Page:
Christmas is right around the corner and to get into the right spirit I annually circle back to many Christmas-themed books, poems, movies/ series and songs before the holidays. Today, I would like to share my personal favourites with you.
Many Christmas songs are played throughout December, among them radio classics such as Merry Christmas Everyone by Shakin’ Stevens (1984), All I Want For Christmas Is You by Mariah Carey (1994), and Last Christmas by WHAM! (1984).
While I do enjoy these songs a lot, I tend to go back to more classical songs from my childhood in a choir with songs such as the German classics Maria Durch Ein Dornwald Ging or O Tannenbaum, du trägst ein grünes Kleid or the song O Holy Night which was based on a French poem. Two songs I always listen to on repeat are Eta Notsch Swjataja (arr. Füting, 2015) and Shchedryk.
Shchedryk might sound unfamiliar, but I am sure that everyone has at least heard of it once. The Ukrainian New Year’s song arranged by Mykola Leontovych in 1916 was originally used in a pre-Christmas spring in Ukraine when the swallows returned after the long winter. By singing these songs, people blessed each other with a good year of harvest. So why do I label it as a Christmas song? In 1922, the Ukrainian song was altered. Peter J. Wilhousky arranged a new English version that is well-known as Carol of the Bells, a popular Christmas song that attracted even more attention with its use in the movie Home Alone (Chris Columbus, 1991). Many people do not know or question the origin of the famous English version, which I believe to be a shame as the story behind the original ritual song and its lyrics are rather interesting.
Books, Short Stories and Poems:
- A Christmas Carol by Charles Dickens
- How the Grinch Stole Christmas by Dr Seuss
- “The Little Match Girl” by Hans Christian Andersen
- “A Christmas Memory“ by Truman Capote
My last recommendation is not considered one of the classics for Christmas. However, I thought it to be rather interesting. “Journey of the Magi “ is a poem by the modernist writer T.S. Eliot. It retells the story of the birth of Christ by focusing on one of the magi’s perspectives. As I just mentioned, it is important to note that its author was an influential writer of modernist literature, so typical themes such as alienation and anxiety in an ever-changing world can be found. I think this poem shows another side of Christmas stories that might not be as popular as it can sometimes be hard to understand the meaning behind the words and verses, however, I still think it would be interesting to approach this poem as a literary challenge.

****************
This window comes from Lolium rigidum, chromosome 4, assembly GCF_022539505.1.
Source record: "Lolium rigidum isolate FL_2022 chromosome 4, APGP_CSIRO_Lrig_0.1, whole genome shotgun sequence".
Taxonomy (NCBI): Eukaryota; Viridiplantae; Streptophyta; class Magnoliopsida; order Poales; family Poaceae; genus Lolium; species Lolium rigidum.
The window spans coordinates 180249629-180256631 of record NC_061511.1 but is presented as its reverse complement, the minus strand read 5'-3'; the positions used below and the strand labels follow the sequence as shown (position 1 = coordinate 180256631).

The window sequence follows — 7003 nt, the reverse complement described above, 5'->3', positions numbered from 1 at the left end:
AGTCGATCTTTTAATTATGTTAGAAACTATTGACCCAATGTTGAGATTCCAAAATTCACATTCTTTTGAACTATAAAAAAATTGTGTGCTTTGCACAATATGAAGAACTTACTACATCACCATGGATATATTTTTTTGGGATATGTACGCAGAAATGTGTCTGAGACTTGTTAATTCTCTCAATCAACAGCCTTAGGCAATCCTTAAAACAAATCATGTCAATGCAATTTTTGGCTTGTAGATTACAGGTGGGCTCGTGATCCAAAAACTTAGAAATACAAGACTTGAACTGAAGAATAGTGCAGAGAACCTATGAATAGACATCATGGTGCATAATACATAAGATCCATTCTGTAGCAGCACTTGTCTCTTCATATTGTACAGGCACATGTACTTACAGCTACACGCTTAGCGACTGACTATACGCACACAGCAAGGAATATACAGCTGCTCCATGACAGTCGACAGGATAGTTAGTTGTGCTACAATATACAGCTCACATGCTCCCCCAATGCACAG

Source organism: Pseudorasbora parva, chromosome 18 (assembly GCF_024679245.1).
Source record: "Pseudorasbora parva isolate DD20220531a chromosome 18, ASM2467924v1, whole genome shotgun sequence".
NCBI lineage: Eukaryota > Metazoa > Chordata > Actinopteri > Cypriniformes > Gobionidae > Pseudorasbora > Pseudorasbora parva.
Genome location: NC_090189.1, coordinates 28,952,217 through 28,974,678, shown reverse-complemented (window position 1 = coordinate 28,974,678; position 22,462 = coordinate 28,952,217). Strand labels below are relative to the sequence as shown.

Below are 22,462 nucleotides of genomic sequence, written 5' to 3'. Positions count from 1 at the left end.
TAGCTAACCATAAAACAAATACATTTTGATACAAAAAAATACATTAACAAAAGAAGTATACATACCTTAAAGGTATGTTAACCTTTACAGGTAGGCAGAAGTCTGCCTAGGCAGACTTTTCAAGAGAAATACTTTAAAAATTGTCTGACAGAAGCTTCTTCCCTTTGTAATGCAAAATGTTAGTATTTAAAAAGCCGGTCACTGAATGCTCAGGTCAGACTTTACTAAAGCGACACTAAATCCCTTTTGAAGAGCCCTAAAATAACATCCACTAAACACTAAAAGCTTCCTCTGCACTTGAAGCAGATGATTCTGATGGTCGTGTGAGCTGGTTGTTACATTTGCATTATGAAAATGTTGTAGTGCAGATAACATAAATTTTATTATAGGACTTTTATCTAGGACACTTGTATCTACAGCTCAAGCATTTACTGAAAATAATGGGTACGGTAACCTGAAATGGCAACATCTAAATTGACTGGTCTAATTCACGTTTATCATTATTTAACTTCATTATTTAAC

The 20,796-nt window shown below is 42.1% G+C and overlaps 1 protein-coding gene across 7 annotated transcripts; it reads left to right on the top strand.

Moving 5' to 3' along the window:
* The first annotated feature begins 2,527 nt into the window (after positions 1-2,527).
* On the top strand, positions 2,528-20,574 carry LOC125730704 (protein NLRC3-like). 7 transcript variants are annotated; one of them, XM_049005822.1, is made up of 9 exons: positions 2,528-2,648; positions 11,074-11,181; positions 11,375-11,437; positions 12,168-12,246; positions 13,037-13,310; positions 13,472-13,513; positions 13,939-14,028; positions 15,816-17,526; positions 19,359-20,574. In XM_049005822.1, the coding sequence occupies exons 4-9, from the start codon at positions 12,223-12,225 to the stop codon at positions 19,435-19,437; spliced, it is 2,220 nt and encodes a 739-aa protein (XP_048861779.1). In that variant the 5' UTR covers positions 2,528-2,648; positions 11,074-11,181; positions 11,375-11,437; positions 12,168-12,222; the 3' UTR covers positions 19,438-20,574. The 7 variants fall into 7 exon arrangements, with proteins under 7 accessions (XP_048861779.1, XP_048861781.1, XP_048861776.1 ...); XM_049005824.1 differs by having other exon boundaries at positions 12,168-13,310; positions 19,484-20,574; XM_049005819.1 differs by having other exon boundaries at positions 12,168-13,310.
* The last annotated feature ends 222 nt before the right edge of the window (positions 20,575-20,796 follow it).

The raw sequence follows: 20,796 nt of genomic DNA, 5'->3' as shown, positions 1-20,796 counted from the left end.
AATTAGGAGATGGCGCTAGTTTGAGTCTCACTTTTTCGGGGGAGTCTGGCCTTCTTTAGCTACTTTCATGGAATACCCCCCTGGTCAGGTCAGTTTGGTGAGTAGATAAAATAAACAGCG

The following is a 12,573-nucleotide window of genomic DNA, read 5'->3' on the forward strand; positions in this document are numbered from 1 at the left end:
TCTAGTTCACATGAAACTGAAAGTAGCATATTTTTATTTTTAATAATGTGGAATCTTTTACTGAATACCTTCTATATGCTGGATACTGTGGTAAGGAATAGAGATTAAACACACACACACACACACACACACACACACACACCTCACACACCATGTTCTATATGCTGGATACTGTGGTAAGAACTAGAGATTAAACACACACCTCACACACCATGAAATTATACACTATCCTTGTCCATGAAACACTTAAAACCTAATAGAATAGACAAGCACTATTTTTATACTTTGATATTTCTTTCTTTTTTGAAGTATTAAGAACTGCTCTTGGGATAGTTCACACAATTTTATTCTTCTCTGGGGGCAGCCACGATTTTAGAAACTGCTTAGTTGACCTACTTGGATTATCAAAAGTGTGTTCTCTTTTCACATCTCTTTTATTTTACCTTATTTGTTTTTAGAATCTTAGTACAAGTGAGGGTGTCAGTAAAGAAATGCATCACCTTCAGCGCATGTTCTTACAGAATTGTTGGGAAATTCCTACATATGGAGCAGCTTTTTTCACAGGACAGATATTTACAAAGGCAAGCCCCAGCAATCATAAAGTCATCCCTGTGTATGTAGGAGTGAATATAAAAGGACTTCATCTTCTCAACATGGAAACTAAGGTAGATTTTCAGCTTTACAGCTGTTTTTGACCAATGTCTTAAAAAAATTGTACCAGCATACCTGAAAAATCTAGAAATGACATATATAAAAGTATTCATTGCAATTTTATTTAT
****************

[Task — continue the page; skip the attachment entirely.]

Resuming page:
- The Family Stone (dir. Thomas Bezucha, 2005)
- Love Actually (dir. Richard Curtis, 2003)
- The Grinch (dir. Ron Howard, 2000)
- Santa Clause (dir. John Pasquin, 1995)
- Dash & Lily (Joe Tracz, 2020)
- Three Wishes for Cinderella (dir. Václav Vorlíček, 1973)
Here are some Christmas traditions and activities that I have enjoyed over the years.
- Feuerzangenbowle (dir. Helmut Weiss, 1944): Every year, a couple of days before Christmas, my whole family gets together to watch the German movie while having the actual drink. While this is an activity catering to the family’s adults, the children can enjoy their hot apple juice from authentic cups as well. Even though their drinks cannot be prepared the same way, they are always fascinated by the Feuerzangenbowle, prepared with a sugar cone on fire on top of the mug. This became a rather important tradition in my hometown as many families, neighbourhood clubs and even our university started to organize Feuerzangenbowle nights in the days before Christmas.
- Silly Christmas Pictures: Ugly Christmas Sweaters, DIY Christmas-themed headbands, recreating Christmas movie scenes as pictures
- Mince Pie Movie Marathons: During my time in England, I was introduced to many traditions from the UK. One that stuck with me was our Mince Pie Fridays. It is not an official tradition but a thing my family enjoyed a lot, it was a great way to introduce Christmas into a stressful week. Every Friday, after work and school, we would meet at home, prepare British Mince Pies and watch Christmas movies together. It was a great way to combine bonding time, relaxation and Christmas.
- Christmas Crackers: They are an English must-have for Christmas, children can enjoy the little gifts inside.